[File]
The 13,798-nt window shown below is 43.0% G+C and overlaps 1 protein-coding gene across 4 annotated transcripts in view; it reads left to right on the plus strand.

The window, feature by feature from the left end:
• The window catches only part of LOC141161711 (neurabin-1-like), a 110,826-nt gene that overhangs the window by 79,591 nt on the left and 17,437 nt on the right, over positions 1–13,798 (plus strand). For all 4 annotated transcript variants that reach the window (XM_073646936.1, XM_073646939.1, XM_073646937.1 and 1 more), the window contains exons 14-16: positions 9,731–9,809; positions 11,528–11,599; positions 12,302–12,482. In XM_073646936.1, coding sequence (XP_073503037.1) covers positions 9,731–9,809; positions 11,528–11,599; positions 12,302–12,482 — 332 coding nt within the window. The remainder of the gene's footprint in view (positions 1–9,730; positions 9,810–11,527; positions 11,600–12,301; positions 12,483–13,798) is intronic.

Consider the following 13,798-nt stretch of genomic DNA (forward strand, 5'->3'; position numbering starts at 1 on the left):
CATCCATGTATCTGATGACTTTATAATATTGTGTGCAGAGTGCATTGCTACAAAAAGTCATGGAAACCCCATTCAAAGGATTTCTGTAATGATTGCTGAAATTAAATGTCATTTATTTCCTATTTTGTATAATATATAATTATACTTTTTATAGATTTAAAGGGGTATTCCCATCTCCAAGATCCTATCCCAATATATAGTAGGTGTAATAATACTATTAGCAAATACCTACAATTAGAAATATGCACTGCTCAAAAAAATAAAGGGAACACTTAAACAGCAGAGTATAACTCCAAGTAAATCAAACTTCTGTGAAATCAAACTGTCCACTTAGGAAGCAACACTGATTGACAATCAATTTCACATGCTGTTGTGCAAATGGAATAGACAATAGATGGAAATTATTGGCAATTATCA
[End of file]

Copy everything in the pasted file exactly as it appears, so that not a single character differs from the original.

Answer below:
The 13,798-nt window shown below is 43.0% G+C and overlaps 1 protein-coding gene across 4 annotated transcripts in view; it reads left to right on the plus strand.

The window, feature by feature from the left end:
• The window catches only part of LOC141161711 (neurabin-1-like), a 110,826-nt gene that overhangs the window by 79,591 nt on the left and 17,437 nt on the right, over positions 1–13,798 (plus strand). For all 4 annotated transcript variants that reach the window (XM_073646936.1, XM_073646939.1, XM_073646937.1 and 1 more), the window contains exons 14-16: positions 9,731–9,809; positions 11,528–11,599; positions 12,302–12,482. In XM_073646936.1, coding sequence (XP_073503037.1) covers positions 9,731–9,809; positions 11,528–11,599; positions 12,302–12,482 — 332 coding nt within the window. The remainder of the gene's footprint in view (positions 1–9,730; positions 9,810–11,527; positions 11,600–12,301; positions 12,483–13,798) is intronic.

Consider the following 13,798-nt stretch of genomic DNA (forward strand, 5'->3'; position numbering starts at 1 on the left):
CATCCATGTATCTGATGACTTTATAATATTGTGTGCAGAGTGCATTGCTACAAAAAGTCATGGAAACCCCATTCAAAGGATTTCTGTAATGATTGCTGAAATTAAATGTCATTTATTTCCTATTTTGTATAATATATAATTATACTTTTTATAGATTTAAAGGGGTATTCCCATCTCCAAGATCCTATCCCAATATATAGTAGGTGTAATAATACTATTAGCAAATACCTACAATTAGAAATATGCACTGCTCAAAAAAATAAAGGGAACACTTAAACAGCAGAGTATAACTCCAAGTAAATCAAACTTCTGTGAAATCAAACTGTCCACTTAGGAAGCAACACTGATTGACAATCAATTTCACATGCTGTTGTGCAAATGGAATAGACAATAGATGGAAATTATTGGCAATTATCA